3) Funds cannot be spent on activities contrary to the letter or spirit of NZ law, especially the Treaty of Waitangi.
4) Proposals cannot promote discrimination, advocate violence, or violate human rights documents, such as the UN Declaration of Human Rights, the Bill of Rights Act 1991, or similar laws.
5) Funds cannot be issued to an arbitrary individual or promote the election/ouster of a single individual.
6) Funds cannot be used to develop fossil fuel exploration or exploitation.
7) Funds cannot be used to build real estate, but things for community benefit may be considered.
8) COINZ may withhold funds for other reasons.

Expanded Geopolitics of an Online Basic Income

As covered previously, a digital basic income could be a potent geopolitical advantage, for both strategically “offensive” and “defensive” reasons. As a “defensive” measure, the benefits of UBI are well-documented and thoroughly covered, but there is also some other aspects of it.

Increasingly automation and robotics threatens the traditional livelihoods of even white-collar employees. A basic income would allow them to survive, as well as up-skill and apply their skills and experience to generate new economic sectors.

In an increasingly unstable global economy, a basic income allows a strong domestic market. One government (typically) cannot control global demand and supply for their key imports and exports, so a basic income backed strong local economy can act as a fallback to such instability.

Finally, there’s the “nuclear option,” if you will: Use of a digital currency pegged to a neighbor’s currency, but still able to operate due to the decentralized nature of digital currencies (heedless of said neighbor’s policy). It would mean that the “targeted” country’s residents have a reliable source of income (perhaps a directly democratic way of deciding how to spend said income’s surplus), independent of the current government. This means that such a government (and their currency’s value) would be at the mercy of the country initiating such a project.

The last case is particularly interesting, because it could be considered either a humanitarian project or a more cynical attempt to solidify economic relationships or both simultaneously. As such, I nickname an “offensive” basic income the “Hemlock Approach.”

The natural defense against the Hemlock Approach is in fact a domestic basic income. It means that independently of foreign efforts, you can offer a better service than your would-be rivals can. If both are engaged, inflation could result, but multiple sources of income are likely to mean citizens are more robust and prone to starting businesses, consuming, and raising living standards on their own.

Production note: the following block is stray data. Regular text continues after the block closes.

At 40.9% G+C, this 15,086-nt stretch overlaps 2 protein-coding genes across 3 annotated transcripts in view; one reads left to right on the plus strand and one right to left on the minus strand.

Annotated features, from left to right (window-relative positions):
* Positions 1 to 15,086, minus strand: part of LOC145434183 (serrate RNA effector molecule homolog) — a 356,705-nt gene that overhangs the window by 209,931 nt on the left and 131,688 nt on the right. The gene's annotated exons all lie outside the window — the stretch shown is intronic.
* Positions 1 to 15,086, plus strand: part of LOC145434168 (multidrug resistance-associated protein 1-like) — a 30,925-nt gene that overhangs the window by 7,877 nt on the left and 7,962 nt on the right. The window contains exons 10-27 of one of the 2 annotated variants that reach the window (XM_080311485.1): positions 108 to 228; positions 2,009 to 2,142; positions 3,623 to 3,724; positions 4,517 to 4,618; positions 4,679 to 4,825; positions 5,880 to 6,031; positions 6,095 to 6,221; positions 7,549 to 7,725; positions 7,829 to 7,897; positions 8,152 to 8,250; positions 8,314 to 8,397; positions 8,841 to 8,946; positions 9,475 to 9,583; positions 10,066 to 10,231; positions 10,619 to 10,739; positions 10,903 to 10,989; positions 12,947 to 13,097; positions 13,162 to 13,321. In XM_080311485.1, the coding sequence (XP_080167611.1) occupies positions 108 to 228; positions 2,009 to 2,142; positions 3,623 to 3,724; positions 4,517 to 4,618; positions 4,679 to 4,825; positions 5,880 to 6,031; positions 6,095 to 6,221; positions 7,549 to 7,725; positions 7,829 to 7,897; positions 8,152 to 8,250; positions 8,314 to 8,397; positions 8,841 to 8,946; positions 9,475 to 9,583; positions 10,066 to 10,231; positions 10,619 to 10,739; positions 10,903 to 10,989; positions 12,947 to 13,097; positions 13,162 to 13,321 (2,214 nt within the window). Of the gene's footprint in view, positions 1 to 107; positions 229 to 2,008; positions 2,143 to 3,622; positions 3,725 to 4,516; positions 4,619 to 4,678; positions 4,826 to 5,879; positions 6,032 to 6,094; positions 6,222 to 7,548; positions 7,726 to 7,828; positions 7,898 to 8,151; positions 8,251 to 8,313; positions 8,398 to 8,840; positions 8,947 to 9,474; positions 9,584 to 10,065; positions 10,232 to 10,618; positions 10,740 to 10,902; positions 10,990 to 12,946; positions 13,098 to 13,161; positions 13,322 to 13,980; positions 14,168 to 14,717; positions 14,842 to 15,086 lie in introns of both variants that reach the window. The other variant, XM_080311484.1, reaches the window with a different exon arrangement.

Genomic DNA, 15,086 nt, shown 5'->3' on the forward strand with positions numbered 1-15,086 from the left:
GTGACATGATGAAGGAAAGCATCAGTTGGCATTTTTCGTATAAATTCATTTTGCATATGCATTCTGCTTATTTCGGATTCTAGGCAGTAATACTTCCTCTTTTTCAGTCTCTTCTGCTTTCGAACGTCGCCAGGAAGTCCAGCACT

Limitations on Cryptocurrency Pegs

It is tempting to believe that a peg between a digital currency and fiat one can be set arbitrary. At the same time, the novel nature of the Kiwicoin project means there is a substantial lack of relevant real world data. While similar projects like Peercoin and Gold Backed Coin can offer antecedents, we are traveling in uncharted territory.

Since the Kiwicoin is intended for New Zealand, many of the cryptocurrency exchanges here are registered as Financial Service Providers, and have limits on how much they can deposit per month. Our initial peg was devised after reviewing these limits, but also with other considerations: to allow for divisibility of our currency, to make a meaningful impact financially, to allow for extra space on both sides of the decimal point, and so on. We also have reserves that we will maintain in case of operational issues.

A peg, in the long term, many not necessarily be required, but at we are going to be deploying it as long as we can for the foreseeable future. Likewise, other countries and regions can learn from our implementation, and to adjust accordingly. We would advise any would be collaborators to mind things like their own country’s financial laws (especially among individual states in the EU and US), the existing cryptocurrency market, potential for misuse, and ways the system could fail. To understand a thing is to know how it can be destroyed, as well as how to repair it.

Of Dynamic Pegs and Digital Politics

A digital currency pegged to a fiat one sounds simple, but in practice can be very complex. For example, the Bitcoin and proof-of-work style communities are very decentralized and prone to volatility compared with other commodities. One of the issues with this is the 51% attack, when a single actor has control of 51% of the processing power of a network. As such, pegs would have to be agreed upon by all actors, something the decentralized network makes unlikely.

Proof-of-stake currencies (such as Peercoin), however, offer alternatives based on “stakeholders” of the currency itself. Interestingly, there is also proof-of-activity, a somewhat hybridized approach of the two. A 51% attack there is difficult and perhaps self destructive, and costlier than the proof-of-work concept. As far as a peg goes, the issue comes with finding people to uphold this, even when selling to each other (also highly unlikely).